Re-thinking the concept of the “impossible”

In today’s society, it seems to be a common occurrence to use the word “impossible”. For example, after climbing a mountain, one might say something like; “wow, that was impossible”. No it wasn’t… you just did it. Nowadays we seem to have a tendency to over-exaggerate (pardon the tautology there) and, in many cases, start to believe what we’re saying. Surely, this affects how we approach tasks and situations. Why should it?

Over the past few years (I’d say, since about 2008), I’ve decided to approach tasks day to day from a different angle. How can we say that a task is “impossible” if we haven’t even yet attempted it?

This is quite a common occurrence in web development… developers looking at a task, attempting to analyze it, getting “stuck” at one point and then moving on, deeming it “impossible”. Why does it have to, all of a sudden, be “impossible”, if you haven’t even attempted it yet? Why settle for the “shortcut” when you could just sit down and develop it how you envision it in the first place?

It’s not about it being “impossible”… you just haven’t found the correct pieces yet, or how they fit together.

As a small example to illustrate how this approach sucks and how it could be improved with a simple re-thinking process, lets take a look at a real-world scenario I experienced last year.

During the development of our “Editorial” theme at WooThemes, we wanted to add functionality to provide the administrator with more control over how many columns their content should be laid out in. This, at first glance, seems quite straight forward. A simple PHP script to cut and re-arrange the words at certain points would do this.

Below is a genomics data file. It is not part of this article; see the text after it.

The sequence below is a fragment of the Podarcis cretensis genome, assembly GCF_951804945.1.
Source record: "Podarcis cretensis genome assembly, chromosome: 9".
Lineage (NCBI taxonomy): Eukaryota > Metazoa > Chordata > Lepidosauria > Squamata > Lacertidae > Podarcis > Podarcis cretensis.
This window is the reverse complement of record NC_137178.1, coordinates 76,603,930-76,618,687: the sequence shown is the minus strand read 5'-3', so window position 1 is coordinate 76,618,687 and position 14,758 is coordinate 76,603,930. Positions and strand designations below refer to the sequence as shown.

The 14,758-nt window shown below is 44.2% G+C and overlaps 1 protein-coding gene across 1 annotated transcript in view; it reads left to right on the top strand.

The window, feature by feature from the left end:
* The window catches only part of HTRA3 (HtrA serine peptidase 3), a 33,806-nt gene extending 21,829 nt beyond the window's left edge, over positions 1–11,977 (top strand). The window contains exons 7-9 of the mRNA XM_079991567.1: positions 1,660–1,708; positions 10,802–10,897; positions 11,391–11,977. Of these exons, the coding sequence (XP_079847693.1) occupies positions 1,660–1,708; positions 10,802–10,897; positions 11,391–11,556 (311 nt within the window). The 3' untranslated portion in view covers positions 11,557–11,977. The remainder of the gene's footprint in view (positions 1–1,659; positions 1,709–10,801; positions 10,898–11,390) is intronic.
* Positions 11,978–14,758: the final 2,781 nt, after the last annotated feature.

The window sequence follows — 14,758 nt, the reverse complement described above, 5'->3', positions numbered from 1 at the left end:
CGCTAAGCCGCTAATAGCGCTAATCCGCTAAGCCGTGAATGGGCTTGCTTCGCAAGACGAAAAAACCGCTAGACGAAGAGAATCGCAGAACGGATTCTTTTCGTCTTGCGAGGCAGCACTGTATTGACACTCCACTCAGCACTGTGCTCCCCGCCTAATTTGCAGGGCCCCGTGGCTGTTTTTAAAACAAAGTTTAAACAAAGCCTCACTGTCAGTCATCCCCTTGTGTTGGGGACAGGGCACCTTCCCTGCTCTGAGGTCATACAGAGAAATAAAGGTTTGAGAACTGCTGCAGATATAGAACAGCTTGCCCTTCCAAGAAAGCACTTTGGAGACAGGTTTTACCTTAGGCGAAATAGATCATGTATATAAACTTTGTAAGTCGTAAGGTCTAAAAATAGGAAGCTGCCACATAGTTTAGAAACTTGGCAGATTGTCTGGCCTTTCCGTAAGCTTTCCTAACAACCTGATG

What if the author wants to control where the content is cut off? What if they want virtually infinite possible columns? Well, a shortcode would do this, right?

What if they switch themes? Their content would look ugly and be riddled with a bunch of shortcodes that aren’t in use anymore. In a context like this, where the content is everything, we couldn’t have that.

This is where we got down to the drawing board and found the solution that stands to date. A simple button that adds an HTML comment into the author’s content. We then use a WordPress filter (and regular expression) to convert the HTML comments into semantic HTML tags on the frontend, keeping count of how many columns are being generated and adjusting the layout accordingly. If the administrator decides to switch themes, the HTML comments won’t affect the display of the content, nor the functionality of the WordPress admin. The button itself, as well as how the HTML comments are displayed in the WordPress admin, echoes how WordPress itself handles similar functionality, integrating seamlessly into the authoring experience.

To illustrate how this relates to the “impossible”, many would settle for the shortcode option, as it is the most direct and “obvious” choice, without taking into account the ramifications thereof.

We’ve taken this same approach on many other pieces of functionality within themes and functionality developed at WooThemes. I’ve made this concept a part of my day to day approach to things as well.

To sum it up in a sentence, I’d say, “don’t assume something is ‘impossible’ until you’ve tried it. You never know… you may just get a better result”. 🙂

2 responses to “Re-thinking the concept of the “impossible””

  1. and this is why a lot of people don’t like frameworks etc because you end up locked in.

    Best option is to make it a plugin so it’s portable between themes

  2. Nice post man 🙂 it reminds me of just after I joined Woo and Adii and I had a conversation about if a certain feature was “impossible” and reached the same conclusion as above. Nothing is impossible until attempted, especially on the web!

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